Signs of the Times

By: Bob Hoye | Mon, Dec 24, 2007
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The following is from our weekly Pivotal Events that was published for our subscribers on December 19, 2007.


From A Year Ago:

"Ameranth will be seen as a speed bump in the history of the hedge fund business."

- Dow Jones Marketwatch, December 29, 2006

That was the big fund that went under in the natgas market.

"Volatility is low for a reason. Equity fundamentals are excellent."

- Wall Street Journal, December 30, 2006
Equity Strategist at Standard & Poors

Obviously not a credit analyst.

"Junk Has Never Been So Fashionable"

- Wall Street Journal, January 4, 2007

Compelled by fashion, junk narrowed to unprecedented spreads of 425 bps, over treasuries, in May and have widened due to a developing revulsion for risk. This has driven the spread out to 835 bps, with junk bond prices falling by some 25 points.

* * * * *

From This Year:

On December 10 the Fed cut administered rates and the stock market plunged. On CNBC, Larry Kudlow advised: "I wouldn't panic. Investors should stay in for the long-term. Goldilocks is alive and well."

"The central bank helicopters are planning a co-ordinated drop of liquidity on troubled waters. The money to be dropped is not that large. But if this does not work, more will surely follow. The helicopters will fly again and again. One point is clear: central banks must be pretty worried to take such joint action ... It is easy to understand why central banks should have decided to take such heroic action. Confidence has fled the markets in a four-month long episode of 'revulsion'." (emphasis added)

- Martin Wolfe in Financial Times, December 14, 2007

In June we began noting that the two main policy tools would be to lower interest rates and to inject more credit into the system. Our view has been that short-dated market rates always decline in a post-boom credit contraction, and that the senior central bank usually follows the market change by a few months. Also short rates, such as treasury bills decline until the contraction ends.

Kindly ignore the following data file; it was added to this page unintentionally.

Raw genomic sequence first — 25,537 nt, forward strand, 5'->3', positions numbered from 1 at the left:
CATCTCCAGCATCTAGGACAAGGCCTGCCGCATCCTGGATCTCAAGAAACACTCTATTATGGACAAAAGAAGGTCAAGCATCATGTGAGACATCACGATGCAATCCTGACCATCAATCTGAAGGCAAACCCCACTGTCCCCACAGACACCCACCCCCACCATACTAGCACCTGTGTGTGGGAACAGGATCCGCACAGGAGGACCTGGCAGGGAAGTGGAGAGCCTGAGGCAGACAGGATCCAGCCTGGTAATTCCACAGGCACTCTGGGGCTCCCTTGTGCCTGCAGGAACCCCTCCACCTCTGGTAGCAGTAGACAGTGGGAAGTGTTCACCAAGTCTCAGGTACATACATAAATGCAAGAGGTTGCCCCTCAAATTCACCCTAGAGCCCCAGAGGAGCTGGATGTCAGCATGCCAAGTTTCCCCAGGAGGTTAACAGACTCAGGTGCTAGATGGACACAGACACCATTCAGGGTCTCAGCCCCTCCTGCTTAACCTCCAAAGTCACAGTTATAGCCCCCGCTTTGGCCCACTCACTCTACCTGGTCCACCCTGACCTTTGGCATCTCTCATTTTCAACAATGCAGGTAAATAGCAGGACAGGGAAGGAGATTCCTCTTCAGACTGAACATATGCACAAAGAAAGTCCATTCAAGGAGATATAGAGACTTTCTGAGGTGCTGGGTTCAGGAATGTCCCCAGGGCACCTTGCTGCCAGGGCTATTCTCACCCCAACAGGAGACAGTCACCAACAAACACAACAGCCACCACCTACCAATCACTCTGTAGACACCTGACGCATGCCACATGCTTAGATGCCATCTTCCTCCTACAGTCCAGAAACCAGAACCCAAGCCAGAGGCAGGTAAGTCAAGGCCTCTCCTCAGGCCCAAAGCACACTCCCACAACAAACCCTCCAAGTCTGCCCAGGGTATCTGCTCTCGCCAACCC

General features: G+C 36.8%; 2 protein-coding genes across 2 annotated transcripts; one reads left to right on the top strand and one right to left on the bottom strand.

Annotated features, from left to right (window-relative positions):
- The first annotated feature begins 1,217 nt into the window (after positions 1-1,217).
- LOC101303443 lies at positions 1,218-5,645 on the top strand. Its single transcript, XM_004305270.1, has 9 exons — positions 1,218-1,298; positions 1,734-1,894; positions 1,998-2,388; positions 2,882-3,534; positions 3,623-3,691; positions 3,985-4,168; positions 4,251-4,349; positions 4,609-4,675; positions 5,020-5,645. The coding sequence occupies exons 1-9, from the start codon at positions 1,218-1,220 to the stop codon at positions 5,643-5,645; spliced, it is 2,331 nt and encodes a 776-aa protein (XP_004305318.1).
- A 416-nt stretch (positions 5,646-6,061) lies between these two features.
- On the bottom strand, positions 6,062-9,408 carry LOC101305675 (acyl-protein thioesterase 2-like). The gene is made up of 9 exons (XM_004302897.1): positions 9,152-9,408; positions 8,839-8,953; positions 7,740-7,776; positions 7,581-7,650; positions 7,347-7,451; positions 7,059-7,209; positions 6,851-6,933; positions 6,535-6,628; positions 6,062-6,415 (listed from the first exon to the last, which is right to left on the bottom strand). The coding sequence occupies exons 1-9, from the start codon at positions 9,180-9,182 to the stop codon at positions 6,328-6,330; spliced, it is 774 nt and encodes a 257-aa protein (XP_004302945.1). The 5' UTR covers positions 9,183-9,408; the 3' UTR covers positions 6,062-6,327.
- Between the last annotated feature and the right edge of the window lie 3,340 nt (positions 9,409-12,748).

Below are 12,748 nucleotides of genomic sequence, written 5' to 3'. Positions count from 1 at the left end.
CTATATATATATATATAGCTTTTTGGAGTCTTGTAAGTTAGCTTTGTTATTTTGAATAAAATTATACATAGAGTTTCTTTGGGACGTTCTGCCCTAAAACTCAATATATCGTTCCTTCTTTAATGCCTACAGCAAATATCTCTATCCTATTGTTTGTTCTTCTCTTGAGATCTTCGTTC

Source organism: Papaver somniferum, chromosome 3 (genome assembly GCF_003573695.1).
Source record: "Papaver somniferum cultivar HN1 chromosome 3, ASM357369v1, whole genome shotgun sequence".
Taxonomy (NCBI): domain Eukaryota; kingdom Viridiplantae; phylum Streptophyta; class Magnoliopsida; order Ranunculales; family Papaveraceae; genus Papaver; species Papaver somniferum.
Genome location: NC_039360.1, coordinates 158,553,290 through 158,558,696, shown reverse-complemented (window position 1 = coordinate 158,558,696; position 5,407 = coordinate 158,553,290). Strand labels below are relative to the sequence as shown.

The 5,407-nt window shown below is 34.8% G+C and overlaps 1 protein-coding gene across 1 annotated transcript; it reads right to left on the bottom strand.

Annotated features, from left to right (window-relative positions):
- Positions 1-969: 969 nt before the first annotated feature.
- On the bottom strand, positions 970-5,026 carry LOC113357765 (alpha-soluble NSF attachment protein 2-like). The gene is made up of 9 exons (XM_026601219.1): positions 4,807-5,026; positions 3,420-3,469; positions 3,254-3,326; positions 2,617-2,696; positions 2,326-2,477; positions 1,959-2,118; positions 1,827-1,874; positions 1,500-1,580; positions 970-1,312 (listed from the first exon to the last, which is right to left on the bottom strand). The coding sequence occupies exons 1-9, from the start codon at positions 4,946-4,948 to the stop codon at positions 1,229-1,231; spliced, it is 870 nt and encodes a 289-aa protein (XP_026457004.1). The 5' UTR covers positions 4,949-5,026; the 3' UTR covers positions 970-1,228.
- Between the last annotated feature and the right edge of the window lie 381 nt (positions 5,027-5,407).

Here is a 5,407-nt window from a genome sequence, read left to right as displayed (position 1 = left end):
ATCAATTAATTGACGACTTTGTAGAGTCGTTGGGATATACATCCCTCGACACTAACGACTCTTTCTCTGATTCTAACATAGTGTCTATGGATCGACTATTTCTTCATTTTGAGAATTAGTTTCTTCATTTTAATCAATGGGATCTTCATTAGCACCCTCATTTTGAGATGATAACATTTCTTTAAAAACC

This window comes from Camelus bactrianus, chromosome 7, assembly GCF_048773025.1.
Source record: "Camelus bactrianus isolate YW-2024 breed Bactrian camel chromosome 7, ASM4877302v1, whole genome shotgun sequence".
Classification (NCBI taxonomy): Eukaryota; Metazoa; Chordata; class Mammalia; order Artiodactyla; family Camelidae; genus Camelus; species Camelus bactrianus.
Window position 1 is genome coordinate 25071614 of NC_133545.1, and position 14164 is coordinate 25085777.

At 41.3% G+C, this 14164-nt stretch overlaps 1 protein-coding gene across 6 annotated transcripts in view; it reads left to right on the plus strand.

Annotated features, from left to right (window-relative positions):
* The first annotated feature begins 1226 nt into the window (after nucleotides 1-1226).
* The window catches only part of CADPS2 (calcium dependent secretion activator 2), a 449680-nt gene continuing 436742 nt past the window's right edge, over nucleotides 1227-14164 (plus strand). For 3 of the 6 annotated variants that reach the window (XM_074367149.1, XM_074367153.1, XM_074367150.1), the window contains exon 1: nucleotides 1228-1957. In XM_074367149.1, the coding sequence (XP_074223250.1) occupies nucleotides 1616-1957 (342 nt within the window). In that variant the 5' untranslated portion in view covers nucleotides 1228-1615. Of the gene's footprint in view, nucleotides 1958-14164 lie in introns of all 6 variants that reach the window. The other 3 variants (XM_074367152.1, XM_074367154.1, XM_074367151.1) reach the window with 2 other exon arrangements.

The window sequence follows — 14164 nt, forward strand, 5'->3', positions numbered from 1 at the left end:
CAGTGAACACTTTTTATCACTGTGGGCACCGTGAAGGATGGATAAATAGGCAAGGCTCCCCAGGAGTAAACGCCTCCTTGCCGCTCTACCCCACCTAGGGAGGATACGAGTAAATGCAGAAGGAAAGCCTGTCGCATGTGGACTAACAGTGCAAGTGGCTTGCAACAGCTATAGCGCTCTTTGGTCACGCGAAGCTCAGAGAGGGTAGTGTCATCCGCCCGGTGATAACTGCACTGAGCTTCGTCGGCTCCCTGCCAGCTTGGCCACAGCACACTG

The other point we have been making is that credit has been overly employed, which makes the idea of attempting to add yet more credit seem rather naïve.

Although it is attractively simple, their only hope is that both lenders and borrowers will become as reckless as they collectively were a couple of years ago. This is highly unlikely as the credit markets began a cyclical change in May that even in an ordinary contraction would have a long way to go before most inappropriately positioned speculators capitulate.

Another point to consider is that last summer's "brilliant" injections of liquidity did not go to the damaged sectors, but naturally flowed to where it could be employed. And that was into hot sectors such as base metals, crude oil and grain prices. The first two have completed what could be called market climaxes, and the latter seems almost there.

It is an old observation, but for the Fed to party it needs rising asset prices and a full complement of the usual reckless party animals.

If this was still on there would be no talk about "helicopters".

Stock Market: Generally, our view seems to be working out. Some of the more acute problems were likely to be cleared in November. Often during the initial phase of a cyclical credit contraction, markets could then recover in December.

However and although the credit imbalances are immense, the action in November was not severe enough to conclude the grind. Technically, the rally was likely to make it into mid month and in the sense of "close enough" this has been the case.

The other expectation was the probability of bad news reports of discovered huge write-offs, or even insolvencies. There has been some such reports as well as the bad news of the big multi-central bank bailout fund, that have been disquieting.